Is it wrong to question if a God exists if you are a Catholic?
It is not wrong, nor a sin, to question whether God really
exists. Even Mother Teresa said that she asked herself the same
If you then decide that he does exist, the church is more likely to congratulate than condemn you. If, however, you decide that God does not exist after all, then the Church would regard that as a sin but, since for you, God does not exist you can be unconcerned what the Church decides.
- No, but it is a sin.
- While the church hierarchy may frown upon such "lack of faith," I believe we all must need to deal with the question of the existence of God in order to have the relationship with Him that He wants, that was purchased by the death of His Son, Jesus Christ.
- If we're honest with ourselves, we'll question God's goodness, or even His existence, from time to time. Rather than "challenging" God to "prove" that He exists, though, we need to approach Him humbly, though boldly, and ask for proof of His existence. If we truly need to know this, He'll provide proof. (Too many people who want "proof" of His existence, though, don't really want such proof; they just want to win a fight.)
- Some Christians would say yes (I am a Christian) but I feel knowledge is so important. God gave us a mind to think with and try to do good with, so if we don't question certain things (even the existence of God) then we will never research or experience it to know if it's true or not. We all have our own belief system and even some Christians can have enough strife in their lives to question the workings of God. It doesn't mean He still isn't in you spiritually and you are on a path alone discovering the miracles He does perform. Don't get too upset about it, do your research, let it go and take a breather and then go visit a nursery full of babies. That's a miracle in itself!
- No. I was a Catholic and I questioned the existence of god. Nobody can give me empirical proof, so I excommunicate myself. Now I don't dream of hell at night, and not get paranoid on the prospect of eternal damnation in hell, or eternal bondage of a tyrant god in heaven.
- Denial of something does not its nonexistence make. Empirical proof will be the last thing that happens to you. When you are face to face with God, deciding will no longer be up to you. He has sent messengers ahead from prophets and angels, your friends and scripture, even God's very own Son to warn you that you will one day be face to face with Him. Also, I'm a closet homosexual.
- If you question God's existence, explore that feeling. You may find that the answer either strengthens your faith in Him, or makes you realize Catholicism isn't the right religion for you.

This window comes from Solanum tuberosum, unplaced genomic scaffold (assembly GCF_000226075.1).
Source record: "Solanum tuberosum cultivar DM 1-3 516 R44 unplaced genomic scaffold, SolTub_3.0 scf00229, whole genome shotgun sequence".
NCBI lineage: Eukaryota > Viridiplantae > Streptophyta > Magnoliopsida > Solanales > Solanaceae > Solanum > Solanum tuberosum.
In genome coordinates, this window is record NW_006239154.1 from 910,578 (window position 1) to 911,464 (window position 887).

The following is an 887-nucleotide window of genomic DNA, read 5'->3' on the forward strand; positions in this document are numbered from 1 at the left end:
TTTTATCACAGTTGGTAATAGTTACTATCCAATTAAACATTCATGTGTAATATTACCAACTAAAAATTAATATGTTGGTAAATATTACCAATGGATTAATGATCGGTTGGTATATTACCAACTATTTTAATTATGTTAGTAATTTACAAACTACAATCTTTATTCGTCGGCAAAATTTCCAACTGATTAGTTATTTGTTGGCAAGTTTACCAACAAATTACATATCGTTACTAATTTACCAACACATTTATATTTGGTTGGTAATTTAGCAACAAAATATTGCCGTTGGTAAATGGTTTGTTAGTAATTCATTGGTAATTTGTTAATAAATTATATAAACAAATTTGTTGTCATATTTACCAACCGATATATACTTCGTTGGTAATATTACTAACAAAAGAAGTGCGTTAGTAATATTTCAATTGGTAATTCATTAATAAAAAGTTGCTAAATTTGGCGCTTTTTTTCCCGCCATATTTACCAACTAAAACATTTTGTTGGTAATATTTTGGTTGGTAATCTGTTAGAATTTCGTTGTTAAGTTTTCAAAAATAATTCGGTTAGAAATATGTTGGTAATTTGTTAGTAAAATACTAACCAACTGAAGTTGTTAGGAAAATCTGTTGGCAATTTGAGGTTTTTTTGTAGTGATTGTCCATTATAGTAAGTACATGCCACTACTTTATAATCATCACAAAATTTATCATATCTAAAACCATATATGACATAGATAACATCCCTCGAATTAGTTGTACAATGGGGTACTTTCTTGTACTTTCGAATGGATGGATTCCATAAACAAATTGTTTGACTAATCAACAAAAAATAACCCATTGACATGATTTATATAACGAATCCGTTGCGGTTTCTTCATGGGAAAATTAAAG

- St. Thomas Aquinas points out that there are many aspects of reality that are not self-evident to us, but which need to be demonstrated by things that are more known to us... (ST I, q. 2, a. 1; cf. Psalm 19:1-3, Romans 1:19-20) That is, God's existence is not immediately self-evident to all, so it is neither unreasonable nor injurious to faith to seek an answer to the question of God's existence. St. Augustine explained himself as having fides quarens intellectum, or faith seeking understanding. Over the ages, saints, theologians and philosophers would often echo St. Augustine's words credo ut intelligam - I believe in order that I may understand. The Catholic philosophers Kreeft and Tacelli point out When faith comes first, understanding follows, and is vastly aided by faith's tutelage. But we also agree with the classical position's contention that many of the things God has revealed to us to be believed, such as his own existence and some of his attributes, can also be proved by human reason, properly used. (Kreeft & Tacelli 1994, p. 16) Here Kreeft and Tacelli are essentially restating the position of the first Vatican Council (Vatican I) which reaffirmed the positions of St. Paul (cf. Rom 1:19-20), St. Augustine, St. Thomas, et. al. that the existence of God can be known through reason, implying that it is not wrong to make such an inquiry. Faith and reason are like two wings on which the human spirit rises to the contemplation of truth; and God has placed in the human heart a desire to know the truth-in a word, to know himself-so that, by knowing and loving God, men and women may also come to the fullness of truth about themselves. (John Paul II, Fides et Ratio) REFERENCES Thomas Aquinas. Summa Theologica, trans. Fathers of the English Dominican Province, (Allen, TX: Christian Classics, 1981). Kreeft, P. & Tacelli, R. Handbook of Christian Apologetics, (Downers Grove, IL: InterVarsity Press, 1994).